Cleaning out a cluttered notebook along the NHL and Flyers’ trail:
Willie O’Ree’s number retirement in Boston has been rescheduled to next season, allowing fans to attend the ceremony at TD Garden on Jan. 18, 2022.
Playing for the Bruins in 1958, O’Ree became the NHL’s first Black player. He didn’t tell the Bruins he was legally blind in one eye, fearful they wouldn’t play him.
Bravo to the Bruins for planning to retire his number. The NHL needs to retire his No. 22 for all teams, like Major League Baseball did for Jackie Robinson’s No. 42.
Some opposed that idea when I proposed it on Twitter, saying Robinson played nearly 1,400 games and was a Hall of Fame player, and that O’Ree played in just 45 NHL games and scored a total of four goals.
To me, it doesn’t matter if O’Ree played only one game. What he did was monumental. He ignored the racial slurs, always showed class, and set things in motion for future Black players like Wayne Simmonds, Jarome Iginla, and Tony McKegney, just to name a handful.
“He had an effect on every single player of color coming into this league,” Simmonds said. “He is my Jackie Robinson.”
O’Ree, now 85 and working for the league as a diversity ambassador, made the NHL dreams of Simmonds and others possible. That’s more important than playing a lot of games and scoring a lot of points.
Ron Hextall was named the Pittsburgh Penguins general manager last week.
OK, just to review: Ray Shero, the son of the greatest coach in Flyers history, Fred, once orchestrated the Flyers’ biggest rival, the hated Penguins, to the 2009 Stanley Cup championship while serving as Pittsburgh’s highly successful general manager. And, now, Ron Hextall, who before becoming the Flyers’ general manager — and setting the foundation for this year’s deep team — was one of the all-time faces of the franchise because of his strong and sometimes-crazed goalie play, is now trying to imitate Shero, win another Cup, and extend Philly’s long drought.
You can’t make this stuff up.
Oskar Lindblom, the Flyers’ unassuming left winger with a smile that seems to stretch to his homeland of Sweden, continues to put his platform to good use.
Early last season, Lindblom was diagnosed with a rare bone cancer, Ewing’s sarcoma. He beat it, was declared cancer-free, and has been a regular in this year’s lineup.
But his biggest accomplishment is how he is helping inspire others.
Take 9-year-old Luna Perrone, for instance.
She lives in Florida and is battling the same cancer Lindblom beat. She considers Lindblom one of her favorite athletes, so when the left winger signed a purple Flyers towel and proclaimed, “I fight for Luna Perrone,” the young girl was ecstatic. She hopes to meet Lindblom in the future and the Flyers are trying to make it happen.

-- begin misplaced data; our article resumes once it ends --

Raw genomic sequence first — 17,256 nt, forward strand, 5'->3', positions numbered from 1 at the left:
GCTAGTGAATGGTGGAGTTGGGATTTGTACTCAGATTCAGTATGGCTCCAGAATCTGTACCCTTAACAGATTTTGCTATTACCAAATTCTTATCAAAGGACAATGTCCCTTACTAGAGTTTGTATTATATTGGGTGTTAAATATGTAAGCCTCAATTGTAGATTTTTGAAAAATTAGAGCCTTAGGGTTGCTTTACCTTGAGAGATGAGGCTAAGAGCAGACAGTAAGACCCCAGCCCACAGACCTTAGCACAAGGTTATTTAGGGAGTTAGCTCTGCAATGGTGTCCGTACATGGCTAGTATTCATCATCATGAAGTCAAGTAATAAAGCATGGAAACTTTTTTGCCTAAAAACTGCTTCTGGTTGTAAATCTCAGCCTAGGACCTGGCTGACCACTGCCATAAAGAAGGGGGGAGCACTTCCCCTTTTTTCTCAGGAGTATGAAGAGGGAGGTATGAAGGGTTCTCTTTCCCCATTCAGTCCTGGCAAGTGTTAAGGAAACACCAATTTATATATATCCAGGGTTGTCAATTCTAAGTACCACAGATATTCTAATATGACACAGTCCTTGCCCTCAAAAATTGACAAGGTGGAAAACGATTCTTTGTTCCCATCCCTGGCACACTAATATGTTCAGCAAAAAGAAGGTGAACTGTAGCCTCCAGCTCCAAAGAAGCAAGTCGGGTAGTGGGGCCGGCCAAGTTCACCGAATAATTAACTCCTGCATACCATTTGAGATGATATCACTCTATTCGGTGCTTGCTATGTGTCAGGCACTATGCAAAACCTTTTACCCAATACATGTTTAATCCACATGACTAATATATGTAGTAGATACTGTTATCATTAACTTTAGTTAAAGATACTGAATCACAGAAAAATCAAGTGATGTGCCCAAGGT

In the first 13 games, James van Riemsdyk leads the Flyers with 18 points and seven goals.
The left winger’s improvement has been-eye opening. Last season, he didn’t have 18 points until his 35th game, and didn’t score seven goals until his 32nd game.
If this had been an 82-game season, van Riemsdyk would be on pace for 44 goals and 114 points.
Van Riemsdyk is an early NHL comeback player-of-the-year candidate.
Lou Scheinfeld has finished a fascinating book on the Spectrum, which he named, and what it represented. At the heart of On Thin Ice is the bitter feud between Flyers founders Ed Snider and Jerry Wolman.
Because people are not visiting retail stores too often during the pandemic, the book has been delayed and is expected to be released in September. On Thin Ice, which will be published by Camino Books, has generated some interest from TV execs and could be made into a docudrama.
Scheinfeld was the first vice president of the Flyers and the once-venerable Spectrum.
Damn, I miss that building.
Twins Jocelyne and Monique Lamoureux, members of the U.S. women’s gold-medal-winning hockey team, announced their retirement from USA Hockey last week. They are going to release their book, Dare to Make History, on Feb. 23.
The sisters have strong ties to the Ed Snider Hockey Youth Hockey Foundation, having visited with members over the last several years, donating equipment and hosting young women from the program when the national team played Canada in Boston.
Their book chronicles their journey from the ponds of North Dakota to winning the gold medal. Throughout their journey, they achieved milestones in making women’s sports more equal.
The women will participate in the Flyers’ “Everything but Hockey” podcast on March 2 (and a virtual event at a still-to-be-determined date in late March), and they will make a book-club appearance with Snider Hockey via Zoom on March 31. It will include a book reading and a leadership discussion. The twins will also host a virtual skills clinic for younger members of Snider Hockey on Feb. 24.
The perfect role models for girls just getting started in the sport?